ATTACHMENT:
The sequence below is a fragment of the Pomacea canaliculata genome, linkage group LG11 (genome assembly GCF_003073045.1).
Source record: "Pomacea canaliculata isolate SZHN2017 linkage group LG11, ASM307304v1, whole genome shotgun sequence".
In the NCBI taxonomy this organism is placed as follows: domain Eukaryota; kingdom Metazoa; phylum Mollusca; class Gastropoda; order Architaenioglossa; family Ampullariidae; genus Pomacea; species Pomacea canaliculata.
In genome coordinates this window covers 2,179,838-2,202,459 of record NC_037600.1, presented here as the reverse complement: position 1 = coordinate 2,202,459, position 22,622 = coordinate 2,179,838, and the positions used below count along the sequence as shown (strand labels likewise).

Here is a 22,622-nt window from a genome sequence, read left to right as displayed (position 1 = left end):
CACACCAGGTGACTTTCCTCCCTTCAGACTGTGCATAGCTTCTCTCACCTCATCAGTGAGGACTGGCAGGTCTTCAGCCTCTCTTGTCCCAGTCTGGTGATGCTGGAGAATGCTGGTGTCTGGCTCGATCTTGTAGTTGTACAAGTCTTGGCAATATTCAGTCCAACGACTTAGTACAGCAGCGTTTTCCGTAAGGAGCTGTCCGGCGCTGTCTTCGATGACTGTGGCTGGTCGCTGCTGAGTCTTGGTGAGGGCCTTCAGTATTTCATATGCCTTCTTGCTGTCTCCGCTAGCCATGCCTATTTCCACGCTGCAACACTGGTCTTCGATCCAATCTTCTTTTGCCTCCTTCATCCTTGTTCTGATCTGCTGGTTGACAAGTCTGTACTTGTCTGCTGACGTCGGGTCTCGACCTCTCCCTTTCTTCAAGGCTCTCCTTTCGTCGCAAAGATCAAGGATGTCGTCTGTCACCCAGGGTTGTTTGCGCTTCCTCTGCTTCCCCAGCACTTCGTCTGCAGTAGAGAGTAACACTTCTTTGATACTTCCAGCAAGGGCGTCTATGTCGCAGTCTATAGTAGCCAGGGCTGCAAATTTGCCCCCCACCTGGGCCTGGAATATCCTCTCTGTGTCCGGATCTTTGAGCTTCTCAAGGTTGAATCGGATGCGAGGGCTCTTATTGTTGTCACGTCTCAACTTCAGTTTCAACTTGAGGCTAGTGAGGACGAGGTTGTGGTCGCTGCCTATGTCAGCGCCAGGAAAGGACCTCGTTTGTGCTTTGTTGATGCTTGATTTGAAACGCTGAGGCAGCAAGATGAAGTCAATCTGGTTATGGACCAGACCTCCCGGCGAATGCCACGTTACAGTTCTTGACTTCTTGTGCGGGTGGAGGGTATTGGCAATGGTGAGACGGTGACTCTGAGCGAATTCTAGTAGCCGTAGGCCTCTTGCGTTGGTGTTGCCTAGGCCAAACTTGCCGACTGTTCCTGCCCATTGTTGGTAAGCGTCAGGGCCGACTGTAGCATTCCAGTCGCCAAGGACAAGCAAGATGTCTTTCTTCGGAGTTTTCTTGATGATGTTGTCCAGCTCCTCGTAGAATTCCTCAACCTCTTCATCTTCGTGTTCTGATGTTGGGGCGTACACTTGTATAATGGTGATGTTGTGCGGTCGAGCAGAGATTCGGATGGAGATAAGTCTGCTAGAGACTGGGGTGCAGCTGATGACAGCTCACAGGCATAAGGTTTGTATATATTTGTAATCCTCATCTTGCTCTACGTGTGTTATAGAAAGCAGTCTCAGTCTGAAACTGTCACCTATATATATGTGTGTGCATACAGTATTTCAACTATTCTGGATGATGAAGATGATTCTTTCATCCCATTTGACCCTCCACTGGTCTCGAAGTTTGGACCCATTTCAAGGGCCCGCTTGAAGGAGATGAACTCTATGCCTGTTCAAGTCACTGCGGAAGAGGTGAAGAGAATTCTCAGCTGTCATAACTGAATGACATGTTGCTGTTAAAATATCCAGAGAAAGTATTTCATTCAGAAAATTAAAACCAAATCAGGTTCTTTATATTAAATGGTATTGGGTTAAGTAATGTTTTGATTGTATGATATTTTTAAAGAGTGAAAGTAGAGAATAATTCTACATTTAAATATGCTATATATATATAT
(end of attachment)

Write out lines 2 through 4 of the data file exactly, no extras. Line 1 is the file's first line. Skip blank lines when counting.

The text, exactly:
Source record: "Pomacea canaliculata isolate SZHN2017 linkage group LG11, ASM307304v1, whole genome shotgun sequence".
In the NCBI taxonomy this organism is placed as follows: domain Eukaryota; kingdom Metazoa; phylum Mollusca; class Gastropoda; order Architaenioglossa; family Ampullariidae; genus Pomacea; species Pomacea canaliculata.
In genome coordinates this window covers 2,179,838-2,202,459 of record NC_037600.1, presented here as the reverse complement: position 1 = coordinate 2,202,459, position 22,622 = coordinate 2,179,838, and the positions used below count along the sequence as shown (strand labels likewise).